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Columbia | Mr. Old Indian Engineer
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Ross | Mr. Civil Rights Lawyer
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Stanford GSB | Mr. Co-Founder & Analytics Manager
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Cornell Johnson | Ms. Environmental Sustainability
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Chicago Booth | Ms. CS Engineer To Consultant
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Chicago Booth | Mr. Private Equity To Ed-Tech
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Harvard | Mr. Marine Pilot
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Harvard | Mr. Climate
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Harvard | Mr. Army Intelligence Officer
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Harvard | Ms. Data Analyst In Logistics
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McCombs School of Business | Mr. Comeback Story
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Stanford GSB | Mr. Deferred Asian Entrepreneur
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Yale | Mr. IB To Strategy
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Oregon’s Green Expert On Sustainable Biz

laura strohm

Laura Strohm is the program manager at the University of Oregon’s Center for Sustainable Business Practices

Sustainable practices are popping everywhere – from local, gourmet ketchup companies to multi-million-dollar sporting franchises. MBA students are likewise subscribing to the idea that businesses should confer both environmental and monetary benefits. The University of Oregon’s Lundquist College of Business has a full center dedicated to the subject: the Center for Sustainable Business Practices.    

The center represents the movement of business education into sustainability – a move that Laura Strohm, program manager and senior instructor at the center, believes reflects a larger business trend. “I think sustainable business in general is getting more sophisticated – it’s more industry specific, it’s using more software, and there’s more financial-benefit analysis,” she says. “Educational institutions really have to be stepping up to the plate and getting more sophisticated too.”

She spoke to Poets&Quants on everything from the top sustainability trends to the importance of experiential learning, and the value of green skills in the job market.  

What makes the Lundquist Center for Sustainable Business Practices unique among sustainability programs?

We’re right here in the Pacific Northwest, which is really the heart of where sustainable business grew strong. So our location is really fortunate. We really emphasize hands-on work – experiential education, and we have a center that really focuses on this and provides speakers, trips and real projects.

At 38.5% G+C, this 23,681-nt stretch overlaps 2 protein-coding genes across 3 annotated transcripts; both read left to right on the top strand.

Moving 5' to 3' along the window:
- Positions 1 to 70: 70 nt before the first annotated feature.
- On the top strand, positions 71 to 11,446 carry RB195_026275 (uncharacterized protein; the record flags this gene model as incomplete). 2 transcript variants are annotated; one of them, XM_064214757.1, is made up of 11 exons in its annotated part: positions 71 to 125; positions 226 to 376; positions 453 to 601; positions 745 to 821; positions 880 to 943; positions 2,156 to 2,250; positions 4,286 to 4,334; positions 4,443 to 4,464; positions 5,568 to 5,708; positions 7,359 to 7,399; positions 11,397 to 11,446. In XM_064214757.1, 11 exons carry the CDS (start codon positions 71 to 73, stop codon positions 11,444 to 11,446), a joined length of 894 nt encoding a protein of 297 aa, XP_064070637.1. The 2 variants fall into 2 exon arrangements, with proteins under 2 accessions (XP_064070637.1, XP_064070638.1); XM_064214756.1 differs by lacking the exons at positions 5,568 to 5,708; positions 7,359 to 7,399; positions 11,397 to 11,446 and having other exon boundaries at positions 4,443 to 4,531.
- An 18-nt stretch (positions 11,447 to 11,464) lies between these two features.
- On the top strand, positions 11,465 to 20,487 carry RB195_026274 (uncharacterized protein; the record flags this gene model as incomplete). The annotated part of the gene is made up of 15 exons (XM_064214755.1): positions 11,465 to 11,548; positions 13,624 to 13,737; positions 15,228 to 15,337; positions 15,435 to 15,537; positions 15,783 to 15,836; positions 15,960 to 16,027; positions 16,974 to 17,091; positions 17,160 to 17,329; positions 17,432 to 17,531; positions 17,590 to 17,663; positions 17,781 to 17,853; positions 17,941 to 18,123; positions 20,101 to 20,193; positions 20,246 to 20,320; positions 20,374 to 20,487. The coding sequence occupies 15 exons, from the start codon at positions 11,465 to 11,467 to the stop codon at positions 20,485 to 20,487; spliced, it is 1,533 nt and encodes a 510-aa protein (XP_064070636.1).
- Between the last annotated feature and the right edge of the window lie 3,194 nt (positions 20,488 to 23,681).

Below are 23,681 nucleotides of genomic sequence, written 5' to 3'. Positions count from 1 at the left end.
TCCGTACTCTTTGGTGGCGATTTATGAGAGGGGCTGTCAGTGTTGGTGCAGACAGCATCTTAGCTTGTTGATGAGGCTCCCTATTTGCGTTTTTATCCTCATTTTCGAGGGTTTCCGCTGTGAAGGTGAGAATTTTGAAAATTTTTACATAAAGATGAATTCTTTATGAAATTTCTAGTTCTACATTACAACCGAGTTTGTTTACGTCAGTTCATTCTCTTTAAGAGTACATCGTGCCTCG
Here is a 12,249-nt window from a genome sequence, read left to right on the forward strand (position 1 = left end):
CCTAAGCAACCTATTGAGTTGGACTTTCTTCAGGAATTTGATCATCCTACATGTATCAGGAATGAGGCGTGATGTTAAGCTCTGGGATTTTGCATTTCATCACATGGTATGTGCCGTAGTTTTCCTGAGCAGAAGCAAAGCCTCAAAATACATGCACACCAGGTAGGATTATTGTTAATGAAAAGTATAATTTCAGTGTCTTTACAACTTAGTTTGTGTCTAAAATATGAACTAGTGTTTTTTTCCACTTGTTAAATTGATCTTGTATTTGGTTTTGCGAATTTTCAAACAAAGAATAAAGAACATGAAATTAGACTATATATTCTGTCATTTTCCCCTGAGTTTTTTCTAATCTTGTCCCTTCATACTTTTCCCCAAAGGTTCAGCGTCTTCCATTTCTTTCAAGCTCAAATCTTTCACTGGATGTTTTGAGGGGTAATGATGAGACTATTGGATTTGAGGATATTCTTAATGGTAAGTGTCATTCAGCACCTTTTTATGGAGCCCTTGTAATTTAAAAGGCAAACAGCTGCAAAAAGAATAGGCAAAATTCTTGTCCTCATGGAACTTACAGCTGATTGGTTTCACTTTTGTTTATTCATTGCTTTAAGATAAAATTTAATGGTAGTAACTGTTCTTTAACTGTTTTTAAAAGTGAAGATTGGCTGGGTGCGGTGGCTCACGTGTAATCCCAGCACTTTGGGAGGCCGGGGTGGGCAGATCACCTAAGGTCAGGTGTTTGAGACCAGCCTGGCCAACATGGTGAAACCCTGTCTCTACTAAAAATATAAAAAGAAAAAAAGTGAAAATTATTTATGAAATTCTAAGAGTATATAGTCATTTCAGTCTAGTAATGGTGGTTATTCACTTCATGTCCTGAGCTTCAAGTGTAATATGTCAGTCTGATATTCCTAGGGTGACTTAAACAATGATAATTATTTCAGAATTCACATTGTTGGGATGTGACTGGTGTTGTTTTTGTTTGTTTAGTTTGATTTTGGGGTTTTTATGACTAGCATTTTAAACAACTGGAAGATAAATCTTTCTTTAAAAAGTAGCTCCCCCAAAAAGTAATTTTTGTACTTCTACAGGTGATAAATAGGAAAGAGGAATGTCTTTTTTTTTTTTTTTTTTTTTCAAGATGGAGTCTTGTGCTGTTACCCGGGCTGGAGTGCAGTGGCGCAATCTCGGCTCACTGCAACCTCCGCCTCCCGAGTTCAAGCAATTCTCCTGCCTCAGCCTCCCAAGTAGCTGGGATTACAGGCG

Why is experiential learning such a large part of the center?

We want students to have real practice with real companies, thinking about sustainability issues. So we arrange projects with companies for student teams to manage as if they were consultants. We have a team working with the Timber and Thorns soccer team – they figured out a sustainability baseline for them so that they know their starting point for their energy footprint, water footprint, the things they’re doing right and where they need to improve. Then the students develop an action plan for how that company can make progress. So Baseline and Action Plan – it’s an analysis of where they are first, and then it’s a plan for how to improve their sustainability performance.

Do companies pick up your students’ ideas?

Yes! They don’t usually do everything that students suggest, but they do a lot. We’ve worked with lots and lots of companies on lots of projects. Some of the projects are 20 weeks long – like a capstone project for the second-year MBAs – and some of the projects are just a few weeks long.

Forrest Paint Co. is another example. Now paint companies – you don’t think of them as being green – but this company really wanted some help figuring out what to do with their wastewater issues, so we had a team think about that. Another company we worked with was Mountain Rose Herbs, and the students were really thinking about their international supply chain. So there are a lot of different issues depending on what kind of company it is and how far along they are with going green. Students help them figure out what the next steps are.

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